A County Down woman who took a sex discrimination case against her employer related to her pregnancy has been paid £25,000 in a settlement.
Ruth Faulkner, from Bangor, had worked at Intern Europe Ltd since June 2010 as a work placements officer.
During her maternity leave, Ms Faulkner had asked to work the same hours in a different pattern, but instead the company reduced her hours.
The firm said it had made some hard decisions in order to cut costs.
It did not accept liability and “no way selected the claimant because of her pregnancy, or issues related to it”.
The company sincerely apologised for causing upset to Ms Faulkner, but said this was not intentional.
On the first day Ms Faulkner returned to work after her maternity leave, she was brought to a meeting where she was told her post was potentially at risk of redundancy.
She alleged she was told that the company wanted to discuss an option with her where she would choose to leave rather than go through a formal redundancy situation.
Ms Faulkner claimed she was informed that if she wanted to consider this option she could not return to her desk and had to leave the office right away.
“Before I told them of my pregnancy I felt I was a respected member of their staff and that my work was appreciated,” Ms Faulkner said.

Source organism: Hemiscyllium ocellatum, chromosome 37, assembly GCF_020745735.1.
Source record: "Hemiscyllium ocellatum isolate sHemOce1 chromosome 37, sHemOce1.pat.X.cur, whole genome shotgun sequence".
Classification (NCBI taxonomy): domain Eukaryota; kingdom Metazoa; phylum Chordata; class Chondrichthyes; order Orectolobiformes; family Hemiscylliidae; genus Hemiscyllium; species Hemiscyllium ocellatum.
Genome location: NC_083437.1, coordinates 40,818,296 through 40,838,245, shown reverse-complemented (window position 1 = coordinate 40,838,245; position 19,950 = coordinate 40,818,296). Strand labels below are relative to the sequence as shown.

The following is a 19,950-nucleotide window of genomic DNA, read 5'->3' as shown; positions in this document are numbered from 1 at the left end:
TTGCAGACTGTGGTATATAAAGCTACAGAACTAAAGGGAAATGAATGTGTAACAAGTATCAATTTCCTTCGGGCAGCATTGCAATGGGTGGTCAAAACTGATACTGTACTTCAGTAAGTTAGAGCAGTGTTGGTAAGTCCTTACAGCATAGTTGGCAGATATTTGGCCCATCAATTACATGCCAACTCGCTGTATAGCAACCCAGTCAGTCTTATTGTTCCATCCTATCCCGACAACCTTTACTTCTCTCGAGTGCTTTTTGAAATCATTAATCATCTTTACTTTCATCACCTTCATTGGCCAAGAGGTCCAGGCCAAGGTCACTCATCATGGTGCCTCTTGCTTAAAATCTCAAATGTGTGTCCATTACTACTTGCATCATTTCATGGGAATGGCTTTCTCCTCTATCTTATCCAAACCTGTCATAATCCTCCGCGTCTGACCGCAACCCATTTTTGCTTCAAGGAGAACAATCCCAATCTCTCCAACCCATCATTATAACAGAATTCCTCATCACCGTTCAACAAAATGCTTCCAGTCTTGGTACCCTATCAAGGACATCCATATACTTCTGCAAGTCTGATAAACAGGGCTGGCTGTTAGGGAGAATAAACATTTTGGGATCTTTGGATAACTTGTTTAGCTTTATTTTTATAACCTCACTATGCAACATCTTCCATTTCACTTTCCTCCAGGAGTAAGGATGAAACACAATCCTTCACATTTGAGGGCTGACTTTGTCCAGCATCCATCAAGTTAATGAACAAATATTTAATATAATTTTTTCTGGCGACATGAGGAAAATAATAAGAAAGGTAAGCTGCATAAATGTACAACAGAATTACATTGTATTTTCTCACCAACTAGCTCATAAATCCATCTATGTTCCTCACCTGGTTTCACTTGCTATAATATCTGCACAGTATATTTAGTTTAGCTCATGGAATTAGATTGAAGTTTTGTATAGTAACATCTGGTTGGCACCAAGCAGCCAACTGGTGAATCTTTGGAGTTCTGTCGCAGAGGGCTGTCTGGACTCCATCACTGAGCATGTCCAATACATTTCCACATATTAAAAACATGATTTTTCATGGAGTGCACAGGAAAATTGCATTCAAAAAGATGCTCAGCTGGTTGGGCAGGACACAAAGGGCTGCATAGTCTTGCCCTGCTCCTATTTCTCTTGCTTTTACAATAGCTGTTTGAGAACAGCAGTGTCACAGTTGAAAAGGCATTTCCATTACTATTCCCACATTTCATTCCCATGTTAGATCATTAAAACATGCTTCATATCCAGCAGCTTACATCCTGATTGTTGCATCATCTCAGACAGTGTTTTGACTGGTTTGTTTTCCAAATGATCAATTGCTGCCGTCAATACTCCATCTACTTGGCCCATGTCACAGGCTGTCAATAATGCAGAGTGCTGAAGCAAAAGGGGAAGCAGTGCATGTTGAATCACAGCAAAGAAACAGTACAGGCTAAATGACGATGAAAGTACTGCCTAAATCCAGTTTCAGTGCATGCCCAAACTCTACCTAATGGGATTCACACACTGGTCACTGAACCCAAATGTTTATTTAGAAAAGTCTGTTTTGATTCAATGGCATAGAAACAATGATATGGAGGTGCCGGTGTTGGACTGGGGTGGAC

“Afterwards, I felt isolated, excluded, sidelined and ignored. When I returned to work after the birth of my child, to be confronted with a proposal to terminate my employment, I was shocked and upset.”
Her case was assisted by the Equality Commission.
The commission’s Mary Kitson said it was still too common for women who tell their employers they are pregnant to then feel they are treated unfairly.
“All employers need to make sure that pregnant women and returning mothers have a supportive environment with flexible, family friendly policies and practices,” she said.
“That is what they are entitled to under the law. It also makes good business sense for employers themselves, enabling them to benefit from the skills and knowledge of experienced staff.”
The commission said that in the year 2017/18 it received 193 sex discrimination complaints linked to pregnancy.